Report on Etna (Italy) — 30 November-6 December 2022
Smithsonian / US Geological Survey Weekly Volcanic Activity Report,
30 November-6 December 2022
Managing Editor: Sally Kuhn Sennert
Please cite this report as:
Global Volcanism Program, 2022. Report on Etna (Italy). In: Sennert, S K (ed.), Weekly Volcanic Activity Report, 30 November-6 December 2022. Smithsonian Institution and US Geological Survey.
37.748°N, 14.999°E; summit elev. 3357 m
All times are local (unless otherwise noted)
INGV reported that a new vent, at the NE base of Etna’s SE Crater around 2,800 m elevation, was first seen at about 1800 on 27 November when weather conditions allowed for direct visual observations. The vent produced a lava flow that traveled 300 m E towards the Valle del Leone. Inclement weather conditions from 1000 on 28 November until the end of the next day prevented confirmation of continuing activity, though incandescent flashes in the clouds suggested ongoing effusion. The weather conditions improved on 30 November, and a second vent was observed, located upslope from the first at about 2,900 m elevation. A lava flow from the second vent had traveled about 450 parallel to and N of the first flow, reaching about 2,700 m elevation.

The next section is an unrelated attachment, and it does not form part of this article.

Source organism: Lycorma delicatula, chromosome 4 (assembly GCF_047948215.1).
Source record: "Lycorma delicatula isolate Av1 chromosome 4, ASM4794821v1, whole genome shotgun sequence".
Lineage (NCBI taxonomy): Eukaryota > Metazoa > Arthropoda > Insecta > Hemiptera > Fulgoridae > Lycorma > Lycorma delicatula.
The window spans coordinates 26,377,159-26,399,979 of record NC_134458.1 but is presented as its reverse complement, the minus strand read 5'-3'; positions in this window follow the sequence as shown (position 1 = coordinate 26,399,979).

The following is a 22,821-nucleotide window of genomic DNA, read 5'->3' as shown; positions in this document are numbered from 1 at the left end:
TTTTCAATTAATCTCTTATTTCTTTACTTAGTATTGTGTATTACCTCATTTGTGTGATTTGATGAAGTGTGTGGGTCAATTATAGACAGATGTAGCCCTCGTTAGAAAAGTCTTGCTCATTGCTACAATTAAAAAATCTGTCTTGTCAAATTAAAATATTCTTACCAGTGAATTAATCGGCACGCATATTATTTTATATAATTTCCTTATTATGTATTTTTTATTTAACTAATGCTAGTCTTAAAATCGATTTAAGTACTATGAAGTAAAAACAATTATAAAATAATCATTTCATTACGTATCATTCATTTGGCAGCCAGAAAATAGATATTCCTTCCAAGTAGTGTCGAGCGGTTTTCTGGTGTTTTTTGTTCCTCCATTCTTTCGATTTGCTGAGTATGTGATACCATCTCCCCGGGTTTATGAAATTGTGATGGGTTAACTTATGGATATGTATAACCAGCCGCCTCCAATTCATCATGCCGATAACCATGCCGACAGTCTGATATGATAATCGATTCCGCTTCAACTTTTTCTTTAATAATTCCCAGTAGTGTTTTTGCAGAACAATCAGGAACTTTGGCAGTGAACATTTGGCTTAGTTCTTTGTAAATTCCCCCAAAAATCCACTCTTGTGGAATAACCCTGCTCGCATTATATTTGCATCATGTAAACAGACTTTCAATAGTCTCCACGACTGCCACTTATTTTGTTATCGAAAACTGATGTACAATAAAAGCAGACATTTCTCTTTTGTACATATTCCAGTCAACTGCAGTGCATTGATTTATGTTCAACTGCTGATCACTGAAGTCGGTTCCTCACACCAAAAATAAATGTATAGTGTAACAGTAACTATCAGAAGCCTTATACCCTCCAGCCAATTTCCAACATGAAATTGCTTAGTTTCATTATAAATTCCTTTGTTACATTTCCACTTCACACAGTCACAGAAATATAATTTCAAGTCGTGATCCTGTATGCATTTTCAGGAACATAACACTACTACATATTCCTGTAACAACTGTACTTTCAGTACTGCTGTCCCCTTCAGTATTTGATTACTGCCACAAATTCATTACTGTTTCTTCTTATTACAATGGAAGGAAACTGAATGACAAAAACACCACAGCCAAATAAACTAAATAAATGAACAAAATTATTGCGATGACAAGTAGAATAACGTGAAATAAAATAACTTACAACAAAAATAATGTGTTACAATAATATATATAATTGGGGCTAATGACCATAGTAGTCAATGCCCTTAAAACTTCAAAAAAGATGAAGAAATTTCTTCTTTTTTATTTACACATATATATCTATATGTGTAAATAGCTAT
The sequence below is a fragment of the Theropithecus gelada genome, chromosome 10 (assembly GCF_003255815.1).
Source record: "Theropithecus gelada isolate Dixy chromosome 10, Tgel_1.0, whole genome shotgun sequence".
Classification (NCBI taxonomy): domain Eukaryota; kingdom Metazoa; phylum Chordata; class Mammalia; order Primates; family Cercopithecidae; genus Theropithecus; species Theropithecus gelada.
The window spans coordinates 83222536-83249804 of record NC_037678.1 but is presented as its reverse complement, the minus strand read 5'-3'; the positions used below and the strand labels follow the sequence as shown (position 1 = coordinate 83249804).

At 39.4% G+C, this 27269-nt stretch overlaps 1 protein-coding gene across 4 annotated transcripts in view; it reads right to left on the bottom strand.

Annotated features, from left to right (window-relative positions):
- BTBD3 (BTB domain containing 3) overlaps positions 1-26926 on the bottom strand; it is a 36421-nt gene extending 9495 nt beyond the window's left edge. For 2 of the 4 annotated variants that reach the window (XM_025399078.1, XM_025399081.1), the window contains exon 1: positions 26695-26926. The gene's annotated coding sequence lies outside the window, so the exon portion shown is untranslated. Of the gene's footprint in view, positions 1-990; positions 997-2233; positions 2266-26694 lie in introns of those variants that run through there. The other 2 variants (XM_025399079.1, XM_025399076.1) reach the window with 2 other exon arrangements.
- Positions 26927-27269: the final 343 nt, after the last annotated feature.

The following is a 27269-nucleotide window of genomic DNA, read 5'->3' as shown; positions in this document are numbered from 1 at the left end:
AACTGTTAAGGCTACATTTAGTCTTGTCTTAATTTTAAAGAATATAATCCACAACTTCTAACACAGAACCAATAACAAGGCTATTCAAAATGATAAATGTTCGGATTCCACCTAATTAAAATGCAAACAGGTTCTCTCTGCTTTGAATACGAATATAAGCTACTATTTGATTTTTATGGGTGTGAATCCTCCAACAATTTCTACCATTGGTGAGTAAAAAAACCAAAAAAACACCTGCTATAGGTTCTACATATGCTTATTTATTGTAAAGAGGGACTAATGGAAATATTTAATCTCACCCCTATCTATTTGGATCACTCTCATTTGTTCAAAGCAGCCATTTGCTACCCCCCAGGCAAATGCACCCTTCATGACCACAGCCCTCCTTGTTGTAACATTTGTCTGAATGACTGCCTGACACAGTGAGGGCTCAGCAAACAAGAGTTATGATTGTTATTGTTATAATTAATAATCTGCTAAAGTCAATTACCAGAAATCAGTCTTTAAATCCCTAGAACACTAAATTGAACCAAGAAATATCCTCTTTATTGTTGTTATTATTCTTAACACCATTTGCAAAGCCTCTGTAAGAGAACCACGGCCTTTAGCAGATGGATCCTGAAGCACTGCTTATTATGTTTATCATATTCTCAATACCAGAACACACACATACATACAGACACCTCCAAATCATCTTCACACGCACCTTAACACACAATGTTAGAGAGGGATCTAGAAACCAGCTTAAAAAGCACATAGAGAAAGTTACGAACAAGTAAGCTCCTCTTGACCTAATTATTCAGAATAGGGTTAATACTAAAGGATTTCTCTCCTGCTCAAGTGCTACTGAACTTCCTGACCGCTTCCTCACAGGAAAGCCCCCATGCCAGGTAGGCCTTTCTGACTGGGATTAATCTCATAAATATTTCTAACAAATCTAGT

Geological Summary. Mount Etna, towering above Catania on the island of Sicily, has one of the world's longest documented records of volcanism, dating back to 1500 BCE. Historical lava flows of basaltic composition cover much of the surface of this massive volcano, whose edifice is the highest and most voluminous in Italy. The Mongibello stratovolcano, truncated by several small calderas, was constructed during the late Pleistocene and Holocene over an older shield volcano. The most prominent morphological feature of Etna is the Valle del Bove, a 5 x 10 km caldera open to the east. Two styles of eruptive activity typically occur, sometimes simultaneously. Persistent explosive eruptions, sometimes with minor lava emissions, take place from one or more summit craters. Flank vents, typically with higher effusion rates, are less frequently active and originate from fissures that open progressively downward from near the summit (usually accompanied by Strombolian eruptions at the upper end). Cinder cones are commonly constructed over the vents of lower-flank lava flows. Lava flows extend to the foot of the volcano on all sides and have reached the sea over a broad area on the SE flank.